US has sent Israel thousands of 2,000-pound bombs since Oct. 7

GENEVA: Gazans are forced to live in bombed-out buildings or camps next to huge piles of rubbish, a UN spokeswoman said on Friday, condemning the “intolerable” conditions in the besieged territory.
Louise Wateridge of UNRVA, the UN agency supporting Palestinian refugees, described the “extremely dire” living conditions in the Gaza Strip.
“It is really intolerable,” she said in Geneva, via video link from central Gaza.
Wateridge, who returned on Wednesday after four weeks away from the territory, said that even in that time the situation had “deteriorated significantly”.
“Today has to be the worst it’s ever been.” “I have no doubt that tomorrow will be the worst it’s ever been again,” she said.
Almost nine months into the war between Israel and Hamas, Wateridge said the Gaza Strip was “destroyed”.
She said she was “shocked” to return to Khan Younis in central Gaza.
“The buildings are skeletons, if they exist at all.” “Everything is a ruin,” she said.
“And yet people live there again.”
“There is no water, no sanitation, no food there.” And now people are living again in these buildings that are empty shells,” with sheets covering the gaps left by the blown-out walls.
Without a bathroom, “people relieve themselves wherever they can.”
Watridge said the struggle to get fuel into Gaza and distribute it safely has had a major impact on the ability to deliver aid.
“Without fuel, the humanitarian response really grinds to a halt,” she said.
Wateridge was speaking from the guesthouse because there was no fuel to go out and do missions.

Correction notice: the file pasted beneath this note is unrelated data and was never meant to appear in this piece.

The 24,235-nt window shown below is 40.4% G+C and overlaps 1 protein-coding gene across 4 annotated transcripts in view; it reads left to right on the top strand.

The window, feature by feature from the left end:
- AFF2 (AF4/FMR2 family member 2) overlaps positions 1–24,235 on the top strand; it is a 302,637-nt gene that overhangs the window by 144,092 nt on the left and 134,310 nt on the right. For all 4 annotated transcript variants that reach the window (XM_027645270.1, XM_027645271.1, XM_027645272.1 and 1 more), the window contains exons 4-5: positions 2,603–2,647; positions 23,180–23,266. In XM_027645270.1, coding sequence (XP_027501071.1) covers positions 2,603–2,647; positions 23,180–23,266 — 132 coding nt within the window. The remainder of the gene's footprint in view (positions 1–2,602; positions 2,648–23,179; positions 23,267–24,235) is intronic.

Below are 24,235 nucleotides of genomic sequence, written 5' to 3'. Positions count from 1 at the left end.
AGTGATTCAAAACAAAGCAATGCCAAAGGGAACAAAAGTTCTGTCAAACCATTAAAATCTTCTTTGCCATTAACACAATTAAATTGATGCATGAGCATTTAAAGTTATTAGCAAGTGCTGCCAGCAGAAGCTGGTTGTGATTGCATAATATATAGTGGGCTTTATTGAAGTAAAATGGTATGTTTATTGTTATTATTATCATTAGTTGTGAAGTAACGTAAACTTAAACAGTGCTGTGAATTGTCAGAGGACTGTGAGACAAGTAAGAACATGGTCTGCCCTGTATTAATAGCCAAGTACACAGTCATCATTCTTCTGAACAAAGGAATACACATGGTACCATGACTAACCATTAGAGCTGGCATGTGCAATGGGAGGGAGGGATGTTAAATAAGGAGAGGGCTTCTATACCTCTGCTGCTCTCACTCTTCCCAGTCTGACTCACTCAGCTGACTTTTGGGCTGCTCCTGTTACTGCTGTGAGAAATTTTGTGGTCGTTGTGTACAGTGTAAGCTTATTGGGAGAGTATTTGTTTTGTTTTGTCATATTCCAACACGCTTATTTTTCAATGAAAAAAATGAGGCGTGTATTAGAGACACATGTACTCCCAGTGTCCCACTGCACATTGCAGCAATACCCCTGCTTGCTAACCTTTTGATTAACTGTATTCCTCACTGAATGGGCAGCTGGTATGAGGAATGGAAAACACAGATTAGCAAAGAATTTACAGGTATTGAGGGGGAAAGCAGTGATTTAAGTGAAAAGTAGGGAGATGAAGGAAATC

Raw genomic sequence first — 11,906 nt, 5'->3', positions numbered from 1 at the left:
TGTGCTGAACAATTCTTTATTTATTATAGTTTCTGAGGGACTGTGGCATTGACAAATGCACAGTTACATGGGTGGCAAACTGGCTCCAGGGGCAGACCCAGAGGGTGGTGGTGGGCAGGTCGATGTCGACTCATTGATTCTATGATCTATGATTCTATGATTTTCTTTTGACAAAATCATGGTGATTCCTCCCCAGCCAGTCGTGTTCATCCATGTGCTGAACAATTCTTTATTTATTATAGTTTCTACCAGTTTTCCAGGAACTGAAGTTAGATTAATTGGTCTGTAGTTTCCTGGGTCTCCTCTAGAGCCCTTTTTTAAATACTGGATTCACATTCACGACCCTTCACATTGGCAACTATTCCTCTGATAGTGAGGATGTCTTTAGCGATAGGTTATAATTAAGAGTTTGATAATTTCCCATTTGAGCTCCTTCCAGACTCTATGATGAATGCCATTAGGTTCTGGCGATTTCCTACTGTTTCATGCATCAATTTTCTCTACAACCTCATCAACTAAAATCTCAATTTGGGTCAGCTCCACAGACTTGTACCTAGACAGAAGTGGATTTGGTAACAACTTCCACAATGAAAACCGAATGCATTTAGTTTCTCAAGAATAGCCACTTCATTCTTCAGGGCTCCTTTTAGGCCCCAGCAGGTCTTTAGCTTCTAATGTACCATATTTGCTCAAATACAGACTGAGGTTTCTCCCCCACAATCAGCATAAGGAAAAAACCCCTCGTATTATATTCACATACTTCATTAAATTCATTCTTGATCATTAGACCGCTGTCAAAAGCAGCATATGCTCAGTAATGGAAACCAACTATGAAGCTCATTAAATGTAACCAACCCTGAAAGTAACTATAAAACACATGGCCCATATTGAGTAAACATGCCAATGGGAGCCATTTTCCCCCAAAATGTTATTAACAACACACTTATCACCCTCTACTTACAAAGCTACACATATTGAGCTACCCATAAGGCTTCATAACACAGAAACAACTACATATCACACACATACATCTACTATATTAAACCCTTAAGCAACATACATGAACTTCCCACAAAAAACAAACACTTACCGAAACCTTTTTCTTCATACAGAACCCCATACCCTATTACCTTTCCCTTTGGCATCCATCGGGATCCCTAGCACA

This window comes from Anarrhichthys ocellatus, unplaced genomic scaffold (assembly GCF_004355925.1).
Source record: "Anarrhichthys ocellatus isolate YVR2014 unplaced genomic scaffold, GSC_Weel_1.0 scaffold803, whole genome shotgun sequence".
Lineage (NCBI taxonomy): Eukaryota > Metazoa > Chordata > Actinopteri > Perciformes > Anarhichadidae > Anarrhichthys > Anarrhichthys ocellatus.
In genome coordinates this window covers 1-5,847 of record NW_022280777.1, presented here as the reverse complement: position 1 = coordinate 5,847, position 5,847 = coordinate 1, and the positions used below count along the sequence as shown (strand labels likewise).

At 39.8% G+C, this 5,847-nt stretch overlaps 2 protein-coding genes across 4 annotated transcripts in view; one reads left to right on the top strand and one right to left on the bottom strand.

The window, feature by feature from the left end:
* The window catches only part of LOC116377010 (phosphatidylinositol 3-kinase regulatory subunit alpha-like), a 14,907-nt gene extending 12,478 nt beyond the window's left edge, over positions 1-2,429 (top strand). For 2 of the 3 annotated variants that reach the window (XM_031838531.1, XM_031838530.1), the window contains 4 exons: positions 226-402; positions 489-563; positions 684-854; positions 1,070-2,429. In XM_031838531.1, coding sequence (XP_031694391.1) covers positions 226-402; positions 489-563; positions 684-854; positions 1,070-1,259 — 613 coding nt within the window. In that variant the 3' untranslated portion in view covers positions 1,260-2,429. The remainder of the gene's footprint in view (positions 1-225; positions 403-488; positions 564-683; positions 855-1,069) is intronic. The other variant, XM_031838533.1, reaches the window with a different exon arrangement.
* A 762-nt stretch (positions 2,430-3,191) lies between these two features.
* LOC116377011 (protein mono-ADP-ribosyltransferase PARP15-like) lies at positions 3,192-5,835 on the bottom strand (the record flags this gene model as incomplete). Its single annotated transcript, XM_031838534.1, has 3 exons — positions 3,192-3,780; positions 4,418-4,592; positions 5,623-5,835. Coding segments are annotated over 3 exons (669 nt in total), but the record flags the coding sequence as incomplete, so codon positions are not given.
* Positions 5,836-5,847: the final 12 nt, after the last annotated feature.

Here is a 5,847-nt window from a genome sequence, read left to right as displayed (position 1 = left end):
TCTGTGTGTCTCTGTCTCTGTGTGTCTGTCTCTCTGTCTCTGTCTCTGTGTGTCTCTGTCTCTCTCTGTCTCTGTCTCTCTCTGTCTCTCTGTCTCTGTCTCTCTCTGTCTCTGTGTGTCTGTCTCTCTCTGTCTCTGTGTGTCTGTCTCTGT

About 150 meters away, she said, a pile of about 100,000 tons of waste was piling up, with makeshift tents set up all around it.
“The population lives among them,” she said.
“With rising temperatures, it really adds to the misery of living conditions.”
Wateridge said that before the war, the sanitation units would clear all the garbage from the refugee camps to the landfills.
She said that appeals to the Israeli authorities for access to the landfills were often refused.
And a lack of fuel meant that even when access was granted, trucks couldn’t get in to clean up the mess.
Wateridge said food insecurity in the territory had a visible effect on the population.
“When I see my colleagues and friends here, they are visibly unrecognizable because they have had such an unsustainable access to food for so long, you start to age, you look unhealthy, your skin changes color,” she said.
Thursday marked the first medical evacuation from Gaza to Egypt since the Rafah border crossing was closed in early May when Israeli forces took over the Palestinian side.
The World Health Organization says 10,000 patients need to be evacuated from Gaza for treatment.
Wateridge said one of her UNRVA colleagues, Abdullah, was among those waiting for medical evacuation. Injured in the strike, his legs were amputated at the end of February.
He has since spent weeks at the devastated Al Shifa Hospital – once Gaza’s largest medical complex – when it was under siege.
And he spent two months waiting in a medical tent, “one day waiting to die,” she said.
“He almost lost his life more than once.”
Wateridge said she visited Abdullah in late April with a colleague who “gave him his blood on the spot to keep him alive.”
“It is not acceptable for people to experience this and to be treated like this.”

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